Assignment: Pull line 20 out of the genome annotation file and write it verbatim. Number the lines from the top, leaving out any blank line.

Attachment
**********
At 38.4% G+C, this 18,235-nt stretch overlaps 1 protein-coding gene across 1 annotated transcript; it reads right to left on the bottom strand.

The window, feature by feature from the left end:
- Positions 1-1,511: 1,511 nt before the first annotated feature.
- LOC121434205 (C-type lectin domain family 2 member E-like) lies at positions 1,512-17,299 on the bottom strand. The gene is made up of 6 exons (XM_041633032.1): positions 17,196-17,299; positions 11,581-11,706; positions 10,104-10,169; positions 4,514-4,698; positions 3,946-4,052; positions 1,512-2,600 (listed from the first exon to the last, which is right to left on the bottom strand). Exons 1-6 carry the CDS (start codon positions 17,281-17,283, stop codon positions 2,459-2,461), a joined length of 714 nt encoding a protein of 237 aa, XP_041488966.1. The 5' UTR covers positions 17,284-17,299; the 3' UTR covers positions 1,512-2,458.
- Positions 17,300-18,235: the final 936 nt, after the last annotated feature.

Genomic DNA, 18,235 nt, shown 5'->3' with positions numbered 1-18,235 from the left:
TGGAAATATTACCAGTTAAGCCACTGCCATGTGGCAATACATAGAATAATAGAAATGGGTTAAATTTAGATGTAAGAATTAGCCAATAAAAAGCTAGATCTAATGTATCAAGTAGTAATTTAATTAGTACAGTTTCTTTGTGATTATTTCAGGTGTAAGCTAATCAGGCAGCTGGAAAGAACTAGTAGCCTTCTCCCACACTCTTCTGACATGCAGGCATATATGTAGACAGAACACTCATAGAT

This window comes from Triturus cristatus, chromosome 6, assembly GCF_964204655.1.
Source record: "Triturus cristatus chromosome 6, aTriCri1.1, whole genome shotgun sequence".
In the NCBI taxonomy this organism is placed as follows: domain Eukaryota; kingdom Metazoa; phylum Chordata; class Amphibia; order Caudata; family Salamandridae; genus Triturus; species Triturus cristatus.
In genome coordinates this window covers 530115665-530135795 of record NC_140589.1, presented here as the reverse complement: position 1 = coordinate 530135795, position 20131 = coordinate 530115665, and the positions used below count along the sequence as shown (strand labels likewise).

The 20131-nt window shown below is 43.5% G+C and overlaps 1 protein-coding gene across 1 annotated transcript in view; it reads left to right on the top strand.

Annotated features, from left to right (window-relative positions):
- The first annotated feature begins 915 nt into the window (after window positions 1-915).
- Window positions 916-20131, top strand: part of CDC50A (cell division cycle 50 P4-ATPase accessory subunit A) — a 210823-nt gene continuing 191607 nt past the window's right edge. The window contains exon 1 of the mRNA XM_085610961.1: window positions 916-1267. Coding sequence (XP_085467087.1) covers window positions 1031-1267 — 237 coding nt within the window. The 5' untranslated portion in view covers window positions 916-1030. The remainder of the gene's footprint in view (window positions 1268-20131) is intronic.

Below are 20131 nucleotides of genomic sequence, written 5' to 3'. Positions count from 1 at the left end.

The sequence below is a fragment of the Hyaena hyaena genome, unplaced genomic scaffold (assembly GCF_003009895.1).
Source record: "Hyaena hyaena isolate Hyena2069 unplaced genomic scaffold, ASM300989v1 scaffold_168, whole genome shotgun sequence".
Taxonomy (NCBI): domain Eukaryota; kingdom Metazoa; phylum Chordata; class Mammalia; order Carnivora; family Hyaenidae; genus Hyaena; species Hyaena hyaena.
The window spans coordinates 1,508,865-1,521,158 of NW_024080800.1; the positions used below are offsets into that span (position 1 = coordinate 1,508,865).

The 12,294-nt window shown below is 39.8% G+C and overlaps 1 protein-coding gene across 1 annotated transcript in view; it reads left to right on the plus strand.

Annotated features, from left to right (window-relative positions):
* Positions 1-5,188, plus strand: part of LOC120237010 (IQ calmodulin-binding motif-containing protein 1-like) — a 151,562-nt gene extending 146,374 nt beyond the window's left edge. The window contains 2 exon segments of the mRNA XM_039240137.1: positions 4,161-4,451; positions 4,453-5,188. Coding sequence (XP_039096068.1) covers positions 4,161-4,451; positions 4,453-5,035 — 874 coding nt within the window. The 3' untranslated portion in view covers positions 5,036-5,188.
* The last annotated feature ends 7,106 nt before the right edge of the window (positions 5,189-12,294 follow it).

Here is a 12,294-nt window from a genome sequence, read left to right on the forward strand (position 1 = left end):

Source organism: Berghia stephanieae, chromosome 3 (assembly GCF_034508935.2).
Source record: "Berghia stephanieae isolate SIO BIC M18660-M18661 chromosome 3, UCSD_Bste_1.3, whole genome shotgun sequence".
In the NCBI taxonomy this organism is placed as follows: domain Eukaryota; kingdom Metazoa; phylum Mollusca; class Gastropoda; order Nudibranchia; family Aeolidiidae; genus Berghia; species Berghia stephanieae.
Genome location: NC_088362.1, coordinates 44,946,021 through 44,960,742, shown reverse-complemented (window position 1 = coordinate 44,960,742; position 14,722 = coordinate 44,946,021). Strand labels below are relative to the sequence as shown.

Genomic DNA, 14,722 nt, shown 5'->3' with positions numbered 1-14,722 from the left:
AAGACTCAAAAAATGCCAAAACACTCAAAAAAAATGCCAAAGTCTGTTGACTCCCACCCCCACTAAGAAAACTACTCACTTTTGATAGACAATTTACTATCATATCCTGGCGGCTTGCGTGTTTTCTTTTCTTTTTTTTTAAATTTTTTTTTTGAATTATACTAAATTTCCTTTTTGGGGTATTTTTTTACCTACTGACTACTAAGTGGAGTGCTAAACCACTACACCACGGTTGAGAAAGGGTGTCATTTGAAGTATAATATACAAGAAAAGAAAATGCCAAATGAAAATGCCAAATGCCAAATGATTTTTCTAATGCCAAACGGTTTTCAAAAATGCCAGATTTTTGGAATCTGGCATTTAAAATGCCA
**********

The window spans coordinates 1,508,865-1,521,158 of NW_024080800.1; the positions used below are offsets into that span (position 1 = coordinate 1,508,865).